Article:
Jomo
Elite Member
 Joined
 Dec 30, 2014
 Messages
 2,965
Hi,
I did a proof that my mathematician friend said was wrong. He claims that I should show bijections. I am sure that he is correct but I do not see why my trivial proof is wrong.
The statement of the theorem along with my proof is below.
Theorem 2: Let U be some universal set. Define a relation on \(\displaystyle \mathcal{P}(U)\) by \(\displaystyle A\, \sim\, B\) iff \(\displaystyle A\) and \(\displaystyle B\) have the same cardinality; that is, iff there is a bijection \(\displaystyle f\, :\, A\, \rightarrow\, B.\) Then \(\displaystyle \sim\) is an equivalence relation on \(\displaystyle \mathcal{P}(U).\)
Proof:
Reflexive: \(\displaystyle A\, \sim\, A\) since \(\displaystyle A\) and \(\displaystyle A\) have the same cardinality.
Symmetric: Suppose \(\displaystyle A\, \sim\, B.\) Then \(\displaystyle A\) and \(\displaystyle B\) have the same cardinality, so \(\displaystyle B\) and \(\displaystyle A\) have the same cardinality. Then \(\displaystyle B\, \sim\, A.\)
Transitive: Suppose \(\displaystyle A\, \sim\, B\) and \(\displaystyle B\, \sim\, C.\) Then \(\displaystyle A\) and \(\displaystyle B\) have the same cardinality, and \(\displaystyle B\) and \(\displaystyle C\) have the same cardinality. Since a set has only one cardinality, it follows that \(\displaystyle A\) and \(\displaystyle C\) must have the same cardinality, and \(\displaystyle A\, \sim\, C.\)
Since the relation \(\displaystyle \sim\) is reflexive, symmetric, and transitive, it is an equivalence relation.
Thanks for your time!
I did a proof that my mathematician friend said was wrong. He claims that I should show bijections. I am sure that he is correct but I do not see why my trivial proof is wrong.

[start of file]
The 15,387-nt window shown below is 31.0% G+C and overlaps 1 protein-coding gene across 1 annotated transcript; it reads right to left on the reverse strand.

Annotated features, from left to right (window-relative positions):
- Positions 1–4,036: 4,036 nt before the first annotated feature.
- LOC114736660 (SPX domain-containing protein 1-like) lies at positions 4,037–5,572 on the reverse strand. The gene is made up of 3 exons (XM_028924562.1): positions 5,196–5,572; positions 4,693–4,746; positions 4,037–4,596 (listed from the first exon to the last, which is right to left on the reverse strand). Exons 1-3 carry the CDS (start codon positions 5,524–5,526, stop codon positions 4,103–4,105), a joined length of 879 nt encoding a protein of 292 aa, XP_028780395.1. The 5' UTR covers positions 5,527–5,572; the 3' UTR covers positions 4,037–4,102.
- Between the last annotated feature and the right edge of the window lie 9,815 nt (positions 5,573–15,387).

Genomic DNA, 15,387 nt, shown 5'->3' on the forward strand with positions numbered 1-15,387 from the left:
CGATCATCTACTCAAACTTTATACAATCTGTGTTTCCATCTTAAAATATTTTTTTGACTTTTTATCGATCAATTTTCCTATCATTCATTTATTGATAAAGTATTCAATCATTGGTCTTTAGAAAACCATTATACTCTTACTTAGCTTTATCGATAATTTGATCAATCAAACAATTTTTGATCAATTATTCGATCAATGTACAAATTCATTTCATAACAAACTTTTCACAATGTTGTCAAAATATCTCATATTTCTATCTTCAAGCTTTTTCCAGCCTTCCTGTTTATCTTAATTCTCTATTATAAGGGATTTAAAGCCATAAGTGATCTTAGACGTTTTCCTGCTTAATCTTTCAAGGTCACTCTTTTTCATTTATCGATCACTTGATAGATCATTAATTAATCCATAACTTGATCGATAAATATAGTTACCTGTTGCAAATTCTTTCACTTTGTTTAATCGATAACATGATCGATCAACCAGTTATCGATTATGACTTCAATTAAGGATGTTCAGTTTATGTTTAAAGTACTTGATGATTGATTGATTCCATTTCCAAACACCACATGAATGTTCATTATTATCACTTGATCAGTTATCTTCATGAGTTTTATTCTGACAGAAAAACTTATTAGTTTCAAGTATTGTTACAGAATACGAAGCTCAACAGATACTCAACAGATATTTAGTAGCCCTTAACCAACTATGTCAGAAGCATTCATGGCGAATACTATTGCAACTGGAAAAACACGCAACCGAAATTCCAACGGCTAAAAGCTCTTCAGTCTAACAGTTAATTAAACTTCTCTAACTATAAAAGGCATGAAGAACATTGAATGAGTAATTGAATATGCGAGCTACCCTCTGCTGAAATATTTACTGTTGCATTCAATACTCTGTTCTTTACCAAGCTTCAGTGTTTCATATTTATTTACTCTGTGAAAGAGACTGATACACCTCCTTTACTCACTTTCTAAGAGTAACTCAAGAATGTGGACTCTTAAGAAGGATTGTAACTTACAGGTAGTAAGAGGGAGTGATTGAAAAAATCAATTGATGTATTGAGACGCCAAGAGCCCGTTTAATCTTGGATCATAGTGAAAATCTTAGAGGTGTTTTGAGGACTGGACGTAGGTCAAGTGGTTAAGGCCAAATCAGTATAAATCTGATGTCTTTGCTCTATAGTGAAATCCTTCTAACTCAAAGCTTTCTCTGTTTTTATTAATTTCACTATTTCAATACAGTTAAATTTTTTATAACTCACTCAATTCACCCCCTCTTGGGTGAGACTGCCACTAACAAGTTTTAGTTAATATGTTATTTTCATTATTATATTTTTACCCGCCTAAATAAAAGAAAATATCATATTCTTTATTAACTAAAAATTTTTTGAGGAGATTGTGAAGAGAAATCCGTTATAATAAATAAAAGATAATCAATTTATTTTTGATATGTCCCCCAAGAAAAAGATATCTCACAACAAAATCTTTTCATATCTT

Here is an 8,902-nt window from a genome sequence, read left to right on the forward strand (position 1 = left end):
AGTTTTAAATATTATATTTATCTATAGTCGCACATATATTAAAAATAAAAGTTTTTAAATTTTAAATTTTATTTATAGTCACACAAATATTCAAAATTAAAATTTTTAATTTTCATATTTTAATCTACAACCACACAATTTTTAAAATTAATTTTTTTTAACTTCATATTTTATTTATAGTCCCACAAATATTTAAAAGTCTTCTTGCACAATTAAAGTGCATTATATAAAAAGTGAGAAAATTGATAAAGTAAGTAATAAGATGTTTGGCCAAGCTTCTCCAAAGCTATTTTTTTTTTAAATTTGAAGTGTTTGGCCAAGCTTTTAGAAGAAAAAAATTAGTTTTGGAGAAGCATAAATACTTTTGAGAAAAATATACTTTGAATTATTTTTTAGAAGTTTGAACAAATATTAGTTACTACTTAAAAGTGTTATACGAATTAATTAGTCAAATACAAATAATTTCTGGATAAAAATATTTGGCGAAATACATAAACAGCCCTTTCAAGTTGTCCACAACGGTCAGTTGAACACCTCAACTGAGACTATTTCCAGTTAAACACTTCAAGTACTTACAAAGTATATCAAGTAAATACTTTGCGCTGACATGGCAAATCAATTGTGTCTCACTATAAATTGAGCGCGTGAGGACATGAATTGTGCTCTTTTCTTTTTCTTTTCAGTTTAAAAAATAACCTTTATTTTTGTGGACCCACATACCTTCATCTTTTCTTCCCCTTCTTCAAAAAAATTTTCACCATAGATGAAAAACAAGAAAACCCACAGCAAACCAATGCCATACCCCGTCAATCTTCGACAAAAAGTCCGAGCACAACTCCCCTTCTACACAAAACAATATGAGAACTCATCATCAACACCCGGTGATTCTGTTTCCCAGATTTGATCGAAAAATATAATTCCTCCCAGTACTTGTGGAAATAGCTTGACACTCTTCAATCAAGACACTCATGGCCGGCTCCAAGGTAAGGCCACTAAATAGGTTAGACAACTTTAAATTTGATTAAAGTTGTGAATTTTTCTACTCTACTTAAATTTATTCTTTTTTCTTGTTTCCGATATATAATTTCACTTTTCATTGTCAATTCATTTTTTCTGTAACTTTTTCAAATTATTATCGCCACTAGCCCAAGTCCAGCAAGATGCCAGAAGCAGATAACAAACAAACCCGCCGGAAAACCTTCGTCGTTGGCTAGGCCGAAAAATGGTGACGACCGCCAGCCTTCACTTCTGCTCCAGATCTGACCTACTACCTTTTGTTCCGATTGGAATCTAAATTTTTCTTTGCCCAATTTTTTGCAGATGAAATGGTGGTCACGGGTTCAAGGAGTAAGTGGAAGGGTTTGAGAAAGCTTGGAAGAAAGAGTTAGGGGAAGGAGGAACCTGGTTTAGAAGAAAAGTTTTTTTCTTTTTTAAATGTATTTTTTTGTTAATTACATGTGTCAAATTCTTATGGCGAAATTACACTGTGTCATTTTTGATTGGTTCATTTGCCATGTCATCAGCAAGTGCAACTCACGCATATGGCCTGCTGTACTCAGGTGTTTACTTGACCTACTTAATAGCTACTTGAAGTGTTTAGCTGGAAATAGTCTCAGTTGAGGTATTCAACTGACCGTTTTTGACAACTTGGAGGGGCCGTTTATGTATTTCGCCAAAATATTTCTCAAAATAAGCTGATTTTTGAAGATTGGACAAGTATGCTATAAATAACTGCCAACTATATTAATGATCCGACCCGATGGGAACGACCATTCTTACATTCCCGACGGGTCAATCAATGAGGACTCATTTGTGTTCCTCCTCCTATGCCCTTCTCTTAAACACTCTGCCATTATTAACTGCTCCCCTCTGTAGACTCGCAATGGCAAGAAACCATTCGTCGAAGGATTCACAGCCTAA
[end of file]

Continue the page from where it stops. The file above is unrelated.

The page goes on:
The statement of the theorem along with my proof is below.
Theorem 2: Let U be some universal set. Define a relation on \(\displaystyle \mathcal{P}(U)\) by \(\displaystyle A\, \sim\, B\) iff \(\displaystyle A\) and \(\displaystyle B\) have the same cardinality; that is, iff there is a bijection \(\displaystyle f\, :\, A\, \rightarrow\, B.\) Then \(\displaystyle \sim\) is an equivalence relation on \(\displaystyle \mathcal{P}(U).\)
Proof:
Reflexive: \(\displaystyle A\, \sim\, A\) since \(\displaystyle A\) and \(\displaystyle A\) have the same cardinality.
Symmetric: Suppose \(\displaystyle A\, \sim\, B.\) Then \(\displaystyle A\) and \(\displaystyle B\) have the same cardinality, so \(\displaystyle B\) and \(\displaystyle A\) have the same cardinality. Then \(\displaystyle B\, \sim\, A.\)
Transitive: Suppose \(\displaystyle A\, \sim\, B\) and \(\displaystyle B\, \sim\, C.\) Then \(\displaystyle A\) and \(\displaystyle B\) have the same cardinality, and \(\displaystyle B\) and \(\displaystyle C\) have the same cardinality. Since a set has only one cardinality, it follows that \(\displaystyle A\) and \(\displaystyle C\) must have the same cardinality, and \(\displaystyle A\, \sim\, C.\)
Since the relation \(\displaystyle \sim\) is reflexive, symmetric, and transitive, it is an equivalence relation.
Thanks for your time!
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